**Additional comments:** Your answer seems OK. It may be of interest to know that
$\hat \theta$ is not unbiased. One can get a rough idea of the distribution
of $\hat \theta$ for a particular $\theta$ by simulating many samples of
size $n.$ I don't know of a convenient 'unbiasing' constant multiple.
The Wikipedia article I linked in my Comment above gives more information.

Here is a simulation for $n = 10$ and $\theta = 5.$

```
th = 5; n = 10
th.mle = -n/replicate(10^6, sum(log(rbeta(n, th, 1))))
mean(th.mle)
## 5.555069 # aprx expectation of th.mle > th = 5.
median(th.mle)
## 5.172145
```

The histogram below shows the simulated distribution of $\hat \theta.$
The vertical red line is at the mean of that distribution, and the green
curve is its kernel density estimator (KDE). According to the KDE, its mode is near $4.62.$

```
den.inf = density(th.mle)
den.inf$x[den.inf$y==max(den.inf$y)]
## 4.624876
hist(th.mle, br=50, prob=T, col="skyblue2", main="")
abline(v = mean(th.mle), col="red")
lines(density(th.mle), lwd=2, col="darkgreen")
```

**Addendum on Parametric Bootstrap Confidence Interval for $\theta:$**

In order to find a confidence interval (CI) for $\theta$ based on MLE $\hat \theta,$ we would like to know the distribution of $V = \frac{\hat \theta}{\theta}.$ When that distribution is not
readily available, we can use a parametric bootstrap.

If we knew the distribution of $V,$ then we could find numbers $L$ and $U$ such that
$P(L \le V = \hat\theta/\theta \le U) = 0.95$ so that a 95% CI would be of the form
$\left(\frac{\hat \theta}{U},\, \frac{\hat\theta}{L}\right).$ Because we do not know the distribution of $V$ we use a bootstrap procedure to get serviceable approximations $L^*$ and $U^*$ of $L$ and $U.$ respectively.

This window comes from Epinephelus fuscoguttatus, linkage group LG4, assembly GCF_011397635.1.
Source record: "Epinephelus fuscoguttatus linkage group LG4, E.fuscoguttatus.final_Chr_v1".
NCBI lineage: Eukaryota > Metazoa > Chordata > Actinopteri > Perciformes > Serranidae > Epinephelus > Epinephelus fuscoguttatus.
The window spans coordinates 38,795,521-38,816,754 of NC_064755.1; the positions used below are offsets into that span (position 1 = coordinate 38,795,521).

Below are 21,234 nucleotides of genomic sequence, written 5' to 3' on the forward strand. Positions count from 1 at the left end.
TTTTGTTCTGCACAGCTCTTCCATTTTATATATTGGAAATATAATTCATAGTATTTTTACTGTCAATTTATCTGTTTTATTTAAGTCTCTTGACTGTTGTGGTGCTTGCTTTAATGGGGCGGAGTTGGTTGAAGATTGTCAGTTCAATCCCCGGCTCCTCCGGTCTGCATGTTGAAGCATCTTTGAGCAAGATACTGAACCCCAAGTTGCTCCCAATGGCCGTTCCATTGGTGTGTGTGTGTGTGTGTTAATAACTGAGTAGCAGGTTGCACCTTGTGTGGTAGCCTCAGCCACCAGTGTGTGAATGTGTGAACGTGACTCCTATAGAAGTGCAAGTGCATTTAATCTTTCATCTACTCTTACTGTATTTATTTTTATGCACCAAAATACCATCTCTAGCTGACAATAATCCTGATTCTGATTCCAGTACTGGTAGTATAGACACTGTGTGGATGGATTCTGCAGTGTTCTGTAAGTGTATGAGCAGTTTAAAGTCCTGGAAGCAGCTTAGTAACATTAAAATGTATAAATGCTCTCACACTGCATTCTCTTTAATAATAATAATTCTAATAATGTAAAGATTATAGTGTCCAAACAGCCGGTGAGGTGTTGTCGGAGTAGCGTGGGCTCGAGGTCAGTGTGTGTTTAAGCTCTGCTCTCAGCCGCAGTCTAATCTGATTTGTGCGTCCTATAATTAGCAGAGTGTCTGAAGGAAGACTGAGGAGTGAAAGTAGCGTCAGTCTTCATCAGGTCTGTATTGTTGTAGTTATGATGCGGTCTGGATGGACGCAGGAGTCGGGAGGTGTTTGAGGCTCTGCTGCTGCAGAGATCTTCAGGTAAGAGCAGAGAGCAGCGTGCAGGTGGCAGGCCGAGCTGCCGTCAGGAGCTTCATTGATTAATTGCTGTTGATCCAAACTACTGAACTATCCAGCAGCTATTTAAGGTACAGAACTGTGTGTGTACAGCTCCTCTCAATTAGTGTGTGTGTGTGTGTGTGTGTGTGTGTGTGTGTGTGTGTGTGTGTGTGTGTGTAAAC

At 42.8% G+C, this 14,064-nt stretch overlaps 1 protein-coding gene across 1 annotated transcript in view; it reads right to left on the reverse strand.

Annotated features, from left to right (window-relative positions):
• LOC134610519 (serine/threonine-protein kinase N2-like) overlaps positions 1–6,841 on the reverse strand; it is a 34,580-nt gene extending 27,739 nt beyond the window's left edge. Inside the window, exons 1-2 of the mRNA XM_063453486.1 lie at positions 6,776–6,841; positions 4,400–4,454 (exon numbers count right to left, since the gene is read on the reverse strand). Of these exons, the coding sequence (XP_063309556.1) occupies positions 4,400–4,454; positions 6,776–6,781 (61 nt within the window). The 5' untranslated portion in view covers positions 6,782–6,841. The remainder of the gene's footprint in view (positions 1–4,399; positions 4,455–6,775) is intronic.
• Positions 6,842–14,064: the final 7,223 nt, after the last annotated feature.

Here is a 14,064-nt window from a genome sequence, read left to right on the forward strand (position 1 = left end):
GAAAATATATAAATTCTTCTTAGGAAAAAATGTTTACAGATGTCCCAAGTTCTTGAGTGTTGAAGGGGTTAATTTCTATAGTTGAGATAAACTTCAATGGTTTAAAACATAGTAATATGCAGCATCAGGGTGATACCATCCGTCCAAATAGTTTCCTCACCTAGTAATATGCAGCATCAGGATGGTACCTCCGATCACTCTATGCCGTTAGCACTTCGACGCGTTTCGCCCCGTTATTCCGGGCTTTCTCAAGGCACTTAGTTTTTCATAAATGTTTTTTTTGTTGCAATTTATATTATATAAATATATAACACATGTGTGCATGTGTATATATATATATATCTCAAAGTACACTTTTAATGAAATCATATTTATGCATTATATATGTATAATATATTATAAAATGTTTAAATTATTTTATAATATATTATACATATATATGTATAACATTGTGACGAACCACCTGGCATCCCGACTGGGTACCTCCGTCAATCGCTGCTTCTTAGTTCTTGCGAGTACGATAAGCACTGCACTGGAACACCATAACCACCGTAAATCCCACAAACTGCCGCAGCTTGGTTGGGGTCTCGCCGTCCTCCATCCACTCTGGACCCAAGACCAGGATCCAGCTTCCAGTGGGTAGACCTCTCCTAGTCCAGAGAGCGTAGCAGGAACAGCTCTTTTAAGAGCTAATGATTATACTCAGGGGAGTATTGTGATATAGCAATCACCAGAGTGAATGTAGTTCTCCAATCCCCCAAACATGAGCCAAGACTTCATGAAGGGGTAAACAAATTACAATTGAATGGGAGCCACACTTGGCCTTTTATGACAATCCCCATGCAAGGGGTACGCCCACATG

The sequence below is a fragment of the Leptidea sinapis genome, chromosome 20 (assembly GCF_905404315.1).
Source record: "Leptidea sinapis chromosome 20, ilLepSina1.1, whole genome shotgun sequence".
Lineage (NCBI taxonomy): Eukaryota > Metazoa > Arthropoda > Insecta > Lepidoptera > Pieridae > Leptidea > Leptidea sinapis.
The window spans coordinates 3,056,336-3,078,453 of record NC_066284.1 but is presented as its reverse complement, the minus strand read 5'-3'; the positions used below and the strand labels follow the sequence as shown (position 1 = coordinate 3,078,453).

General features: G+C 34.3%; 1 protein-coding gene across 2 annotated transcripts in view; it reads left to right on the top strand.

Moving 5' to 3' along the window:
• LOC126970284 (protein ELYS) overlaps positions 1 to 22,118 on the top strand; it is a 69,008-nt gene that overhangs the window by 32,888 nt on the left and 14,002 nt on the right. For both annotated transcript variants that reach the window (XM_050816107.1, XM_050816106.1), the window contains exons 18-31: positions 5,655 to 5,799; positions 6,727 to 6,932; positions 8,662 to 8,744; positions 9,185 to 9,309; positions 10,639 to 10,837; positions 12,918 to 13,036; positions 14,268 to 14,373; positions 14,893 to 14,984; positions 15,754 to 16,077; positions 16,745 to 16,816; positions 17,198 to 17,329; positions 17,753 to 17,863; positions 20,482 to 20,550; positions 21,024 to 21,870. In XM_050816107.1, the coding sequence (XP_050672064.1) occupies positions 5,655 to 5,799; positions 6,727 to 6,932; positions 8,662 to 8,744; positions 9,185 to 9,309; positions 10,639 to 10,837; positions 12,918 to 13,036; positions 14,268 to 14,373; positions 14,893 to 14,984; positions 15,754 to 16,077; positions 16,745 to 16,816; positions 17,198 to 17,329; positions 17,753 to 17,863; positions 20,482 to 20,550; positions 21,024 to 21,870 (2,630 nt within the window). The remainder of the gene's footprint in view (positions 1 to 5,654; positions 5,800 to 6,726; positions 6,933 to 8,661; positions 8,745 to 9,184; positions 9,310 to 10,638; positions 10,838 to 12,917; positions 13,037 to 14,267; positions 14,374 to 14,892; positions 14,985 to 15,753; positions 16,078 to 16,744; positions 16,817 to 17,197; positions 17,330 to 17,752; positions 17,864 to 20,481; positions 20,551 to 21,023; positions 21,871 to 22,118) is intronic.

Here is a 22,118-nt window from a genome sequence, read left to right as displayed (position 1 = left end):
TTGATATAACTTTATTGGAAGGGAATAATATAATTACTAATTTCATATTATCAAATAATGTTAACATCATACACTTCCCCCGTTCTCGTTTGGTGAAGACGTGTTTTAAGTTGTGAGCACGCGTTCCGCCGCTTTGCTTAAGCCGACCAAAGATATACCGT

To begin, suppose we have a random sample of size $n = 50$ from $\mathsf{Beta}(\theta, 1)$
where $\theta$ is unknown and its observed MLE is $\hat \theta = 6.511.$

Entering, the so-called 'bootstrap world'. we take repeated 're-samples` of size $n=50$
from $\mathsf{Beta}(\hat \theta =6.511, 0),$ Then we we find the bootstrap
estimate $\hat \theta^*$ from each re-sample. Temporarily using the observed
MLE $\hat \theta = 6.511$ as a proxy for the unknown $\theta,$ we find a large number $B$ of re-sampled values $V^* = \hat\theta^2/\hat \theta.$ Then we use quantiles .02 and .97 of
these $V^*$'s as $L^*$ and $U^*,$ respectively.

Returning to the 'real world'
the observed MLE $\hat \theta$ returns to its original role as an estimator, and the
95% parametric bootstrap CI is $\left(\frac{\hat\theta}{U^*},\, \frac{\hat\theta}{L^*}\right).$

The R code, in which re-sampled quantities are denoted by `.re`

instead of $*$, is shown below.
For this run with `set.seed(213)`

the 95% CI is $(4.94, 8.69).$ Other runs with unspecified
seeds using $B=10,000$ re-samples of size $n = 50$ will give very similar values. [In a real-life application, we would not know whether this CI covers the 'true' value of $\theta.$ However,
I generated the original 50 observations using parameter value $\theta = 6.5,$ so in this demonstration we
*do* know that the CI covers the true parameter value $\theta.$ We could have used the
probability-symmetric CI with quantiles .025 and .975, but the one shown is a little shorter.]

```
set.seed(213)
B = 10000; n = 50; th.mle.obs=6.511
v.re = th.mle.obs/replicate(B, -n/sum(log(rbeta(n,th.mle.obs,1))))
L.re = quantile(v.re, .02); U.re = quantile(v.re, .97)
c(th.mle.obs/U.re, th.mle.obs/L.re)
## 98% 3%
## 4.936096 8.691692
```